Sika Ireland helps restore WWII Éire sign

Following the restoration of the large ÉIRE sign number 8, on Wicklow’s Bray Head, last year, Sika Ireland recently took part in the refurbishment works of number 7 in Dalkey.

The sign, located at Hawk Cliff in Dalkey, south Dublin, was used as a navigational signal during World War II. In 1942-1943, approximately 83 of these signs were built, placed every 10 miles along the coastline, to alert pilots to neutral territory. Unfortunately, from the original 83, only 5 have fully survived today.

The letters are made of small irregular granite stones, held strong, and painted white. The sign is enormous – about 30m wide and 12m from top to bottom. Over six months, more than sixty local volunteers helped with the cleaning and painting of 100 tonnes of stones, to fill the sign.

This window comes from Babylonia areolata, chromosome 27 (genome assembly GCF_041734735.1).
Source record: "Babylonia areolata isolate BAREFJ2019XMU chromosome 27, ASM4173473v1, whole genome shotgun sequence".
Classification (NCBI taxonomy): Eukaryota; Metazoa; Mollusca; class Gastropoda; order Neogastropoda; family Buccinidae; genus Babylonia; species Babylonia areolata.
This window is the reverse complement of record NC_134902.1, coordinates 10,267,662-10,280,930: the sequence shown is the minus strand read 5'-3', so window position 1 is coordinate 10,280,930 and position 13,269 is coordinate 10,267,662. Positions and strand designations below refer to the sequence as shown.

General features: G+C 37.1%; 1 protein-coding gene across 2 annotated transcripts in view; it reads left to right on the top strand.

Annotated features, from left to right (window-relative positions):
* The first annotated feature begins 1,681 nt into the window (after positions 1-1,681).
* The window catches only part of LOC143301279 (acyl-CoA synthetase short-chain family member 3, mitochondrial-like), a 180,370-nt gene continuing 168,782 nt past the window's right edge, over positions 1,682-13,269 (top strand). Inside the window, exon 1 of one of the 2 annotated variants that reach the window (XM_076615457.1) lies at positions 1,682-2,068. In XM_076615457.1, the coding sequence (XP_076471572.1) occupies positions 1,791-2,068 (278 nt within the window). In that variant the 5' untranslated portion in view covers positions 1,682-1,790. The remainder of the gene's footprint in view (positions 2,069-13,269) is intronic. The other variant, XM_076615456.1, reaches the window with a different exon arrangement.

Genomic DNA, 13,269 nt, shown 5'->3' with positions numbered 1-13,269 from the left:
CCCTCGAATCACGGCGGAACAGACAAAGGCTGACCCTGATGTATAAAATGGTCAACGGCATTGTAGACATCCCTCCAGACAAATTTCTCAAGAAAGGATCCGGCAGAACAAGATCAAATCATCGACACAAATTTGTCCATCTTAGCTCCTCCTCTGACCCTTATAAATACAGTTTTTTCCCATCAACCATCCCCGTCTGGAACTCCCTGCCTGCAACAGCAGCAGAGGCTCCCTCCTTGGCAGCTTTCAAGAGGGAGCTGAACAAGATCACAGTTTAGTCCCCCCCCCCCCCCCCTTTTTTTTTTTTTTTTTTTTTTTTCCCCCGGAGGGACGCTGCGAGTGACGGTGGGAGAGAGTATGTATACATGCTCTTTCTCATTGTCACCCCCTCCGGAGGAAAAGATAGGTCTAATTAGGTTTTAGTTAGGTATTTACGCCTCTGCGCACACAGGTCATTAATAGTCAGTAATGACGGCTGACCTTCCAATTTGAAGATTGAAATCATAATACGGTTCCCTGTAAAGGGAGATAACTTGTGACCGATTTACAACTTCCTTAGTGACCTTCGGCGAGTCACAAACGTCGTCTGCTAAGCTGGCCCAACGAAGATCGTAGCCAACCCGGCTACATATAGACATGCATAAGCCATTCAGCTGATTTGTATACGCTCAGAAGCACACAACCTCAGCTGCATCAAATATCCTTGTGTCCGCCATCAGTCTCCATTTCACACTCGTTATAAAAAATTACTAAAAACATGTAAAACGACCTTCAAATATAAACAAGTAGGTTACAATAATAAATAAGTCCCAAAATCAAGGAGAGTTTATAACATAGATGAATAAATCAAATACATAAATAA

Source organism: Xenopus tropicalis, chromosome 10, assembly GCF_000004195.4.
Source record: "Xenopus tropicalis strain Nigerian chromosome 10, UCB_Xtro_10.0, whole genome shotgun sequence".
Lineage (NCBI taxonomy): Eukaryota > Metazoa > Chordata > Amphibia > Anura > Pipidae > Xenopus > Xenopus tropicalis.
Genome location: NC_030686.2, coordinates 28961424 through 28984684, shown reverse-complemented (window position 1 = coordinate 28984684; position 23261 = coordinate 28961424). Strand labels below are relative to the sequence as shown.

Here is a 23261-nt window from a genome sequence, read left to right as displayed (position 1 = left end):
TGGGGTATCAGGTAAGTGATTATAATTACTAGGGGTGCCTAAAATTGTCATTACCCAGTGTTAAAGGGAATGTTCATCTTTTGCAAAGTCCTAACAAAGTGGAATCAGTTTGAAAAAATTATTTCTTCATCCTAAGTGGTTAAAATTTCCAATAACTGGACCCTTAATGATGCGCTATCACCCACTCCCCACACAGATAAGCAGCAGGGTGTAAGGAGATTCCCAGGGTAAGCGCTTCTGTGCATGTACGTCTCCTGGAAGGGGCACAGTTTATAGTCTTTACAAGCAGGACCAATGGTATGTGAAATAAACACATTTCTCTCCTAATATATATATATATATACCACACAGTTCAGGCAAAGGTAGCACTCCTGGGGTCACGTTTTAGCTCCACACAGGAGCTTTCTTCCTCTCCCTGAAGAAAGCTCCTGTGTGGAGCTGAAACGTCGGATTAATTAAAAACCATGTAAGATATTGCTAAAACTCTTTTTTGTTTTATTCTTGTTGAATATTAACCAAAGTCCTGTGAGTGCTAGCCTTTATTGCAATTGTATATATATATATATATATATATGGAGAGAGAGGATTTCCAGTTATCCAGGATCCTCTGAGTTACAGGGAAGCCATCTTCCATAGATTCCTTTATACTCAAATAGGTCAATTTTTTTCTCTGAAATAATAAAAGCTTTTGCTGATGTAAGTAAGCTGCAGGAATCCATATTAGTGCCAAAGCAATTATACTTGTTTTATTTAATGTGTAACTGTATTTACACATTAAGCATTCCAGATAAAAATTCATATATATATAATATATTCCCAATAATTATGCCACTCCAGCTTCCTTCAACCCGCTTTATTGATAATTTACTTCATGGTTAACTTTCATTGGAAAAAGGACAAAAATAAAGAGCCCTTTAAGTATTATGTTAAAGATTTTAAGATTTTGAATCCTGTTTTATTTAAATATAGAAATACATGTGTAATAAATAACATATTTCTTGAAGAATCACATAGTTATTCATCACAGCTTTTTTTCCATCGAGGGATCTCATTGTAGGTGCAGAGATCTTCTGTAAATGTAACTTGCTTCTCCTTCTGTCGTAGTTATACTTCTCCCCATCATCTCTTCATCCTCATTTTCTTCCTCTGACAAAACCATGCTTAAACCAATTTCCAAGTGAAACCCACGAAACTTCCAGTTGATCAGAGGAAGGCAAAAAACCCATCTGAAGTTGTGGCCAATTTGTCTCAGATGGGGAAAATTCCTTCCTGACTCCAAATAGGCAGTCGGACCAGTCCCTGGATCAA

Sika Ireland’s Managing Director, Declan Carroll said: “We provided 175 litres of SikaGard 670W to render the finished letters in brilliant white colour, as they would have been during the war. The result that the group of volunteers has achieved at the cliffside in Dalkey is just amazing, and I am pleased to see another piece of history brought back to life.”

As a testimony to this, Des Burke-Kennedy, a member of Dalkey Tidy Towns, said: “Words are just not enough to express how grateful we are for what Sika has done for us. They have transformed our project. The Sika paint is so effective, and it really is a fantastic product.”

Watch the amazing aerial footage.